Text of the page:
Riesling wines: Perfect for Southern summers
By By Stan Torgerson / wine columnist
June 11, 2003
It's one thing to talk about a wine based only on its vintner and the vintage year. It's quite another to discuss what was in the bottle after you have had the opportunity to taste it.
We have maintained on several recent occasions that summertime wines can, and should be, more than a bottle of white zinfandel or chardonnay.
There are some wonderful rieslings available in Mississippi and most of them are bargains. Two weeks ago at the riesling tasting, we had the opportunity to taste seven of them. They were made to enjoy during our warm Mississippi summers.
Riesling grapes are truly a classic German variety. They produce wines with tremendous fruit and the right amount of acidity for balance. Normally they are low in alcohol, although the American versions of the wine we tasted ranged from 12.5 percent to 13.5. percent. The German wines were both under 10 percent.
Riesling wines age well in the bottle. The sugar content gives them long life and it is not uncommon to taste a 10-year-old that still retains its youthful freshness.
About the grapes
Depending on the weather and the vineyard, riesling grapes occasionally develop a highly desired mold called "botrytis." In the trade, botrytis is referred to as "noble rot." It gives sweet wine a new dimension and the greatest wines from Germany usually show this characteristic.
The northeastern corner of France is the Alsace region. It is famed as a producer of dryer, less sweet, riesling wines.
In California, riesling has never been a high production wine but the overwhelming success of white zinfandels and their almost soda pop sweetness have forced a number of producers to turn to the riesling grape in order to be competitive.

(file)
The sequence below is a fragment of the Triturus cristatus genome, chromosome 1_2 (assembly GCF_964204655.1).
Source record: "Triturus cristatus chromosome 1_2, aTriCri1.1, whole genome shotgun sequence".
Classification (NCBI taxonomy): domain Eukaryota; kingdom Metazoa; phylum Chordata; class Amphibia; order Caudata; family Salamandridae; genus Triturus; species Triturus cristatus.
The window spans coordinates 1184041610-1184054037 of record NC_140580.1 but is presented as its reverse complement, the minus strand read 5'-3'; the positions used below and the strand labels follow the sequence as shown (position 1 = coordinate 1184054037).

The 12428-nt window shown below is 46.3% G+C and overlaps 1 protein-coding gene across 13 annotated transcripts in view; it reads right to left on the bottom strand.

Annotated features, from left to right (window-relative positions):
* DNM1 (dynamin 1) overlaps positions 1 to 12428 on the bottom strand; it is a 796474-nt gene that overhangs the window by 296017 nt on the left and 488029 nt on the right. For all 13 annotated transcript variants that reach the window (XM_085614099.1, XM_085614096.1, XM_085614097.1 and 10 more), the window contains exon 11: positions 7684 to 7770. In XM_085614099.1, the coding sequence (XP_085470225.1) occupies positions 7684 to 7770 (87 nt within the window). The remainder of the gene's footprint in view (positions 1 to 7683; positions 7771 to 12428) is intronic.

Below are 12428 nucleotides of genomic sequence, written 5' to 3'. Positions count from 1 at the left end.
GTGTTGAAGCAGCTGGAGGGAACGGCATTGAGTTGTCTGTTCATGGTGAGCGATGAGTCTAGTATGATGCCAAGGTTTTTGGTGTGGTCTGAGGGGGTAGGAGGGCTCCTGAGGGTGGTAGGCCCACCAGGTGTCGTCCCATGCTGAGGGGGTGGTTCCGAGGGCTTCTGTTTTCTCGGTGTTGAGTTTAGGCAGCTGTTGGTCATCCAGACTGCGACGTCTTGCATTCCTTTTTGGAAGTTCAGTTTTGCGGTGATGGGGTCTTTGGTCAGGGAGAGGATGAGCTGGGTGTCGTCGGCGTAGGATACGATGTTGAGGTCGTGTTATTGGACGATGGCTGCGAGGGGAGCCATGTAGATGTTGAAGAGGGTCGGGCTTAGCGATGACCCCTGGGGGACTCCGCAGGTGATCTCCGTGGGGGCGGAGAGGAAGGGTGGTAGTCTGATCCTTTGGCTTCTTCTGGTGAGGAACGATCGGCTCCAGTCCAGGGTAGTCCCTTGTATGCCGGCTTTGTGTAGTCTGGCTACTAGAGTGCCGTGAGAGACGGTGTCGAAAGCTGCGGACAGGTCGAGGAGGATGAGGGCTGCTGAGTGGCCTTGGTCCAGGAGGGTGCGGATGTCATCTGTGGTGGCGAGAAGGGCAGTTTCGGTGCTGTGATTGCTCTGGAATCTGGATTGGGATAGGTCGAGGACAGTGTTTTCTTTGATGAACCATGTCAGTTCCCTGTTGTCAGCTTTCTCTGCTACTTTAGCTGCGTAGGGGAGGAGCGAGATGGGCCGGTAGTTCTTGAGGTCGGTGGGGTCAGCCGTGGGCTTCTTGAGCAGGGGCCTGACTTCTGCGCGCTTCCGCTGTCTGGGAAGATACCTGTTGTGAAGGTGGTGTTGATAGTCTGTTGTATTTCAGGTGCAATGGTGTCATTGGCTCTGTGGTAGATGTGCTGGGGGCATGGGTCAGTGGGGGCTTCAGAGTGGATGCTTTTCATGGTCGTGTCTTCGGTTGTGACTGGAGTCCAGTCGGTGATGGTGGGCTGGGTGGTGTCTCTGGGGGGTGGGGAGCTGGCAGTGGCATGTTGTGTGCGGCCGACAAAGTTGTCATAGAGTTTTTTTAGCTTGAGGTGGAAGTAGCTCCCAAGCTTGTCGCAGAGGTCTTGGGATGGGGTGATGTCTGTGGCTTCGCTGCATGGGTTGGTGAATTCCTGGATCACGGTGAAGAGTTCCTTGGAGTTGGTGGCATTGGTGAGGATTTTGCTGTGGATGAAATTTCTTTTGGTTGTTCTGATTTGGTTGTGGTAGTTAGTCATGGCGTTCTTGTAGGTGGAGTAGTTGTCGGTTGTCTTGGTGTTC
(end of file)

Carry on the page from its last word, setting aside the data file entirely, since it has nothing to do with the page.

Rieslings are far superior to the white zinfandels in quality but their prices are comparable.
The tasting began with an inexpensive California wine, the Firestone, priced at about $10. The wine had a nice roundness along with good depth of flavor, but it was a bit on the sweet side for my taste. It was, however, well received by the majority of tasters.
The wine had developed a bit of what the Germans call "spritzle" a light effervescence that tingles the tongue, a very desirable trait that almost creates a champagne-like effect.
Next on the list was a Washington State wine from the Hogue winery. A bit less sweet, but still a true riesling with a touch of the green apple taste that is common with this grape. It sells for about $9.
Kendall Jackson has made its reputation with the Vintner's Reserve chardonnay, low-priced but pleasant. Their riesling tasted much like their chardonnay with a slight difference in the blending. It did not suit my pallet because of the taste-alike nature of the wine. At $11 it is drinkable, but there are better wines available in the same price range.
Pick of the evening
One of the true favorites of the evening was the wine from Oregon's Elk Cove winery. I've never had a bottle of their wine that wasn't a true value and their riesling fits that description. Well-balanced, good depth of flavor, a nice long-lasting finish, the Elk Cove was one of the hits of the evening. At $14, it's a bargain.
The fifth wine was a riesling produced by the Hugel winery in Alsace. It should never have been fifth on the list. It was dry to the point of being austere. Coming out of four sweet type wines into this very powerful and crisp bottle was a mistake on my part. Served first it would have been fine, but served fifth ruined the wine.
If I were to buy another bottle of this Hugel, it would be to drink with oysters or other shellfish. Both always require high acid wines.
The last two on the tasting list were both produced by Germany's Guntrum winery. Wines from that country are picked in staggered lots, some early, some a bit later, some even later and some much later.
The longer the grapes hang on the vine the more sugar they develop and German wine laws require the vintner to classify his wines by their sugar content. The first wine served was a spatlese, roughly the third picking. It will always be sweeter than the first two, which are the qualitatswein followed by the kabinett designation, but not as sweet as the fourth picking auslese which follows.
The spatlese at $14 was excellent, but the auslese at $17 was magnificent.
All these wines are available in the state warehouse and your favorite package store can order them for you.
Our recommendations, the Hogue at the low end, the Elk Cove in the middle and the Guntrum auslese at the higher level. Chill them and enjoy them on your patio or at your picnic. Summertime is always fun. These wines will make it even better.